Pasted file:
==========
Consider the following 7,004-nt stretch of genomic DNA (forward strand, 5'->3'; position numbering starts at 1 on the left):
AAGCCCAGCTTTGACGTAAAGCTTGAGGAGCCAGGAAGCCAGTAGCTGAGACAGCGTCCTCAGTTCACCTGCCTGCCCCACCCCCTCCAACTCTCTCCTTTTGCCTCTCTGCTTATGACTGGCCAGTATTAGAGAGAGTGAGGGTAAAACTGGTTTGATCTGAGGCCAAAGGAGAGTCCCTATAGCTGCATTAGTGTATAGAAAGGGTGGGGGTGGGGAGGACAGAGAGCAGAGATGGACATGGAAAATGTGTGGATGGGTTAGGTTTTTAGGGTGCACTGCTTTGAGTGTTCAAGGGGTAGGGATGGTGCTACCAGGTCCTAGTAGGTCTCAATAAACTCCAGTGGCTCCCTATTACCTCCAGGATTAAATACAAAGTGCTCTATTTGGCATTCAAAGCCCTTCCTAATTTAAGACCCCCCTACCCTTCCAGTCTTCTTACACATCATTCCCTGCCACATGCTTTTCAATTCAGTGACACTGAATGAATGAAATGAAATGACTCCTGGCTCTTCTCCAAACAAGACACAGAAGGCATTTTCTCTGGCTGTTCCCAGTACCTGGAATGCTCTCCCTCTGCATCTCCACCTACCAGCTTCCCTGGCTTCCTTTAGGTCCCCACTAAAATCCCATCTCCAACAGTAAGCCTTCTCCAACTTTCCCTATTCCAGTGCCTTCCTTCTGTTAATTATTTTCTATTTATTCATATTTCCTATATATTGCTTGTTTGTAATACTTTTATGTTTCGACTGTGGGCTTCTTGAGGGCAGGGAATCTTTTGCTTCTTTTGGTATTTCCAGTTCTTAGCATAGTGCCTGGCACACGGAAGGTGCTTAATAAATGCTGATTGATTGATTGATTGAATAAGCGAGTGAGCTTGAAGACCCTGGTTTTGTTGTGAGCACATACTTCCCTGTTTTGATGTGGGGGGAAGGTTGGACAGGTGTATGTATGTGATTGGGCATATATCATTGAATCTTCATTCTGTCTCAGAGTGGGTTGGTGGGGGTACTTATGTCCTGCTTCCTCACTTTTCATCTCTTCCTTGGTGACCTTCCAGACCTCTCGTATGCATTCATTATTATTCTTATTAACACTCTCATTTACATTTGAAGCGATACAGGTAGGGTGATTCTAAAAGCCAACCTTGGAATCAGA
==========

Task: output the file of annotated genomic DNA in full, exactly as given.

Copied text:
Consider the following 7,004-nt stretch of genomic DNA (forward strand, 5'->3'; position numbering starts at 1 on the left):
AAGCCCAGCTTTGACGTAAAGCTTGAGGAGCCAGGAAGCCAGTAGCTGAGACAGCGTCCTCAGTTCACCTGCCTGCCCCACCCCCTCCAACTCTCTCCTTTTGCCTCTCTGCTTATGACTGGCCAGTATTAGAGAGAGTGAGGGTAAAACTGGTTTGATCTGAGGCCAAAGGAGAGTCCCTATAGCTGCATTAGTGTATAGAAAGGGTGGGGGTGGGGAGGACAGAGAGCAGAGATGGACATGGAAAATGTGTGGATGGGTTAGGTTTTTAGGGTGCACTGCTTTGAGTGTTCAAGGGGTAGGGATGGTGCTACCAGGTCCTAGTAGGTCTCAATAAACTCCAGTGGCTCCCTATTACCTCCAGGATTAAATACAAAGTGCTCTATTTGGCATTCAAAGCCCTTCCTAATTTAAGACCCCCCTACCCTTCCAGTCTTCTTACACATCATTCCCTGCCACATGCTTTTCAATTCAGTGACACTGAATGAATGAAATGAAATGACTCCTGGCTCTTCTCCAAACAAGACACAGAAGGCATTTTCTCTGGCTGTTCCCAGTACCTGGAATGCTCTCCCTCTGCATCTCCACCTACCAGCTTCCCTGGCTTCCTTTAGGTCCCCACTAAAATCCCATCTCCAACAGTAAGCCTTCTCCAACTTTCCCTATTCCAGTGCCTTCCTTCTGTTAATTATTTTCTATTTATTCATATTTCCTATATATTGCTTGTTTGTAATACTTTTATGTTTCGACTGTGGGCTTCTTGAGGGCAGGGAATCTTTTGCTTCTTTTGGTATTTCCAGTTCTTAGCATAGTGCCTGGCACACGGAAGGTGCTTAATAAATGCTGATTGATTGATTGATTGAATAAGCGAGTGAGCTTGAAGACCCTGGTTTTGTTGTGAGCACATACTTCCCTGTTTTGATGTGGGGGGAAGGTTGGACAGGTGTATGTATGTGATTGGGCATATATCATTGAATCTTCATTCTGTCTCAGAGTGGGTTGGTGGGGGTACTTATGTCCTGCTTCCTCACTTTTCATCTCTTCCTTGGTGACCTTCCAGACCTCTCGTATGCATTCATTATTATTCTTATTAACACTCTCATTTACATTTGAAGCGATACAGGTAGGGTGATTCTAAAAGCCAACCTTGGAATCAGA